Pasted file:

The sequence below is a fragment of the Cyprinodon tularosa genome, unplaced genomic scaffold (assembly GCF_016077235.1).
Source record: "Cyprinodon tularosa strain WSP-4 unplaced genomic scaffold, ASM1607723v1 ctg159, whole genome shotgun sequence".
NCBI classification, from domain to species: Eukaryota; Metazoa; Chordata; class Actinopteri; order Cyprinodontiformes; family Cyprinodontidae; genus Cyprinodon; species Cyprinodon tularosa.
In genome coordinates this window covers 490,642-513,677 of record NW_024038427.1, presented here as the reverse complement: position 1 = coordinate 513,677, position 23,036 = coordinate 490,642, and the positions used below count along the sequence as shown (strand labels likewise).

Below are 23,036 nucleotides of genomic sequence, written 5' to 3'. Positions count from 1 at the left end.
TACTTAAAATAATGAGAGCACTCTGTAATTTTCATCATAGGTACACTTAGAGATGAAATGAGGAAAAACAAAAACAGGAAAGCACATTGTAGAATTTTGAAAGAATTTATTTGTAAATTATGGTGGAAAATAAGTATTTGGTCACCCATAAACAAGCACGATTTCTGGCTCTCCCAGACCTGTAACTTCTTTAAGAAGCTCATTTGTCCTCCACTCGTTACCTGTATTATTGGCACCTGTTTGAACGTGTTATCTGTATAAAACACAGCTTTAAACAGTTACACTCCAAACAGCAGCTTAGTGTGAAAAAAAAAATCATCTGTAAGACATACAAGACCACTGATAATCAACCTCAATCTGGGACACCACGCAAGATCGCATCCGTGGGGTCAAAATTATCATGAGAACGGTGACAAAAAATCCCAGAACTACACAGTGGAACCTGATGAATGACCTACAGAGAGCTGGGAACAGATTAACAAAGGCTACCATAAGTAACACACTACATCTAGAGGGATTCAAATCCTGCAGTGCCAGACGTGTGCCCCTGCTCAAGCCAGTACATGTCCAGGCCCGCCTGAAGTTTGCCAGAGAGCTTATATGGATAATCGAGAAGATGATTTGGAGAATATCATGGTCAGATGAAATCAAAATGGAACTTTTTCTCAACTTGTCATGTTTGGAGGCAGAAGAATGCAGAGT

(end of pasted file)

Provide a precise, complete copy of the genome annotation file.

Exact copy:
The sequence below is a fragment of the Cyprinodon tularosa genome, unplaced genomic scaffold (assembly GCF_016077235.1).
Source record: "Cyprinodon tularosa strain WSP-4 unplaced genomic scaffold, ASM1607723v1 ctg159, whole genome shotgun sequence".
NCBI classification, from domain to species: Eukaryota; Metazoa; Chordata; class Actinopteri; order Cyprinodontiformes; family Cyprinodontidae; genus Cyprinodon; species Cyprinodon tularosa.
In genome coordinates this window covers 490,642-513,677 of record NW_024038427.1, presented here as the reverse complement: position 1 = coordinate 513,677, position 23,036 = coordinate 490,642, and the positions used below count along the sequence as shown (strand labels likewise).

Below are 23,036 nucleotides of genomic sequence, written 5' to 3'. Positions count from 1 at the left end.
TACTTAAAATAATGAGAGCACTCTGTAATTTTCATCATAGGTACACTTAGAGATGAAATGAGGAAAAACAAAAACAGGAAAGCACATTGTAGAATTTTGAAAGAATTTATTTGTAAATTATGGTGGAAAATAAGTATTTGGTCACCCATAAACAAGCACGATTTCTGGCTCTCCCAGACCTGTAACTTCTTTAAGAAGCTCATTTGTCCTCCACTCGTTACCTGTATTATTGGCACCTGTTTGAACGTGTTATCTGTATAAAACACAGCTTTAAACAGTTACACTCCAAACAGCAGCTTAGTGTGAAAAAAAAAATCATCTGTAAGACATACAAGACCACTGATAATCAACCTCAATCTGGGACACCACGCAAGATCGCATCCGTGGGGTCAAAATTATCATGAGAACGGTGACAAAAAATCCCAGAACTACACAGTGGAACCTGATGAATGACCTACAGAGAGCTGGGAACAGATTAACAAAGGCTACCATAAGTAACACACTACATCTAGAGGGATTCAAATCCTGCAGTGCCAGACGTGTGCCCCTGCTCAAGCCAGTACATGTCCAGGCCCGCCTGAAGTTTGCCAGAGAGCTTATATGGATAATCGAGAAGATGATTTGGAGAATATCATGGTCAGATGAAATCAAAATGGAACTTTTTCTCAACTTGTCATGTTTGGAGGCAGAAGAATGCAGAGT